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Type Private company
Founded Claremont, California, 1996[1]
Headquarters Los Angeles, California, USA
Key people Dallas Bethune, Josh Jones, Michael Rodriguez, Sage Weil
Industry Web hosting service, Domain name registrar
Products Web services
Website www.DreamHost.com

DreamHost is a Los Angeles-based web hosting provider and domain name registrar. It is the web hosting branch of New Dream Network, LLC, founded in 1996 by Dallas Bethune, Josh Jones, Michael Rodriguez and Sage Weil, undergraduate students at Harvey Mudd College in Claremont, California, and registered in 1999 by Michael Rodriguez.[2][3] DreamHost began hosting customers' sites in 1997.[4]


Web hosting

File:Dreamhost panel 2007.jpg
A screenshot of the post March 2007 DreamHost Control Panel

DreamHost's shared and dedicated hosting network consists of Apache and lighttpd web servers running on the Debian GNU/Linux operating system.[5] Customers have access to a control panel that includes integrated billing and a support ticket system. DreamHost's staff contribute to an official blog and a customer support wiki.[6]

File hosting

In 2006, the company began a beta version file hosting service they call "Files Forever".[7] The company states existing customers can store files "forever" after paying a one-time storage fee, and may redistribute or sell them with DreamHost handling the transactions.[8]

Free application hosting

In 2009, the company began offering free web application hosting. Either with their own domain, or with a free subdomain, customers are able to make use of a number of open source applications, such as WordPress and MediaWiki without charge.[9] The service is similar to, and can be integrated with, the Google App Engine.[9] Through a control panel, customers are able to manage their applications or upgrade to the standard, fully-managed hosting service.


In July, 2006, two power outages in the building housing DreamHost's datacenter caused significant disruption to services offered by DreamHost, Media Temple and MySpace.[10][11] A year later, approximately 700 websites and 3,500 FTP accounts hosted on DreamHost's servers were compromised. In response to the incident, the company made some changes to improve security.[12][13][14] The following January, DreamHost accidentally billed some users for an extra year's worth of services, which they initially reported as $7.5 million in extra charges.[4][15] The company later stated the final total was $2.1 million.[16]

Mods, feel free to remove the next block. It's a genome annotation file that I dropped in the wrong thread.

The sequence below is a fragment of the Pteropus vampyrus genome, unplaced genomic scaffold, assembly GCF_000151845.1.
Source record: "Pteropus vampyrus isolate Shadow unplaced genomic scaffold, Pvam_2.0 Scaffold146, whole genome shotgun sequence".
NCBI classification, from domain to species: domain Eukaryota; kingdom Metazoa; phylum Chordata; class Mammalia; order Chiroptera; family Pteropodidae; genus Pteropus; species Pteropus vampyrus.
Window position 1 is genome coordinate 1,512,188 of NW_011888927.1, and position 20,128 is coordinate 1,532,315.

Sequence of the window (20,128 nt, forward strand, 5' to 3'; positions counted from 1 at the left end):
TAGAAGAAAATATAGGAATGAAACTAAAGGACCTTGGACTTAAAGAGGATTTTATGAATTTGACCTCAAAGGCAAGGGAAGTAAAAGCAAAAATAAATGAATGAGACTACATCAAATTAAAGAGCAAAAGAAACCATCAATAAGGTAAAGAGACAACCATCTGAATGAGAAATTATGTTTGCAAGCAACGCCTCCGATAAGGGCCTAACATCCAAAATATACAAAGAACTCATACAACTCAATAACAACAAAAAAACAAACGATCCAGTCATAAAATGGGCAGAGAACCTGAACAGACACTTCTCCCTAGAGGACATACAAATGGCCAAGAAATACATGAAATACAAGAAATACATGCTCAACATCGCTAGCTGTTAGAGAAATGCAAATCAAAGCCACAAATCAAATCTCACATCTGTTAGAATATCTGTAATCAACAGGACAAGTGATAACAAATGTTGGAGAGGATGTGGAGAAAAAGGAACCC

1. "WHOIS information for newdream.net". http://whois.domaintools.com/newdream.net. Retrieved 2009-04-04. 
  2. "Company History". Unofficial DreamHost Blog. January 24, 2001. http://blog.dreamhosters.com/kbase/index.cgi?area=577. Retrieved 2009-05-09. 
  3. "California LLC Registration Search". ca.gov. http://kepler.sos.ca.gov/corpdata/ShowLpllcAllList?QueryLpllcNumber=199904910092. Retrieved 2009-04-01. 
  4. 4.0 4.1 Perez, Juan Carlos (2008-01-15). "Update: Billing nightmare for DreamHost customers". InfoWorld. http://www.infoworld.com/t/platforms/update-billing-nightmare-dreamhost-customers-538. Retrieved 2009-04-05. 
  5. Schroder, Carla (October 1, 2007). "Dreamhost Driven by Linux-Enhanced Economics". Enterprise Networking Planet. http://www.enterprisenetworkingplanet.com/netsysm/article.php/3702756. Retrieved 2009-04-11. 
  6. Berlind, David (August 3, 2006). "Honesty, transparency can offset customer service disasters". ZDNet. http://blogs.zdnet.com/BTL/?p=3419. Retrieved 2009-03-30. 
  7. Penalva, Javier. "Files Forever, nuevo servicio de DreamHost" (in (Spanish)). Genbeta. http://www.genbeta.com/web/files-forever-nuevo-servicio-de-dreamhost. Retrieved 2009-07-01. 
  8. Jones, Josh. "Files Forever: Revision as of 20:37, 29 November 2006". DreamHost Wiki. DreamHost. http://wiki.dreamhost.com/index.php?title=Files_Forever&oldid=7642. Retrieved 2009-07-01. 
  9. 9.0 9.1 Lee, Justin (January 9, 2009). "DreamHost Offers Free Apps Hosting Service". The Web Host Industry Review. http://www.thewhir.com/web-hosting-news/010909_Dreamhost_Offers_Free_Apps_Hosting_Service. Retrieved 2009-06-26. 
  10. "MySpace Outage Pinpointed at LA Telecom Building". Netcraft. July 25, 2006. http://news.netcraft.com/archives/2006/07/25/myspace_outage_pinpointed_at_la_telecom_building.html. Retrieved 2009-04-05. 
  11. Miller, Rich (August 2, 2006). "LA Hosting Providers Slowed by Power Problems". Netcraft. http://news.netcraft.com/archives/2006/08/02/la_hosting_providers_slowed_by_power_problems.html. Retrieved 2009-04-05. 
  12. Leyden, John (June 7, 2007). "Hackers load malware onto Mercury music award site". The Register. http://www.channelregister.co.uk/2007/06/07/dreamhost_hack/. Retrieved 2009-04-04. 
  13. Miller, Rich (June 6, 2007). "Mass Customer Site Hack at DreamHost". Netcraft. http://news.netcraft.com/archives/2007/06/06/mass_customer_site_hack_at_dreamhost.html. Retrieved 2009-04-04. 
  14. "iFrame used to spread Malware on prominent Legal and Music sites including Clintons and the Nationwide Mercury Prize". ScanSafe. 2007. http://www.scansafe.com/news/press_releases/press_releases_2007/scansafe_threat_center_warns_of_drive-by_malware_on_up_to_3,500_websites. Retrieved 2009-04-04. 
  15. Sparkes, Matthew (January 17, 2008). "Typo causes $7,500,000 mistake". PC Pro. http://www.pcpro.co.uk/news/157026/typo-causes-7500000-mistake.html. Retrieved 2008-01-19. 
  16. Jones, Josh (January 17, 2008). "The Final Update". DreamHost. http://blog.dreamhost.com/2008/01/17/the-final-update/. Retrieved 2008-01-18. 

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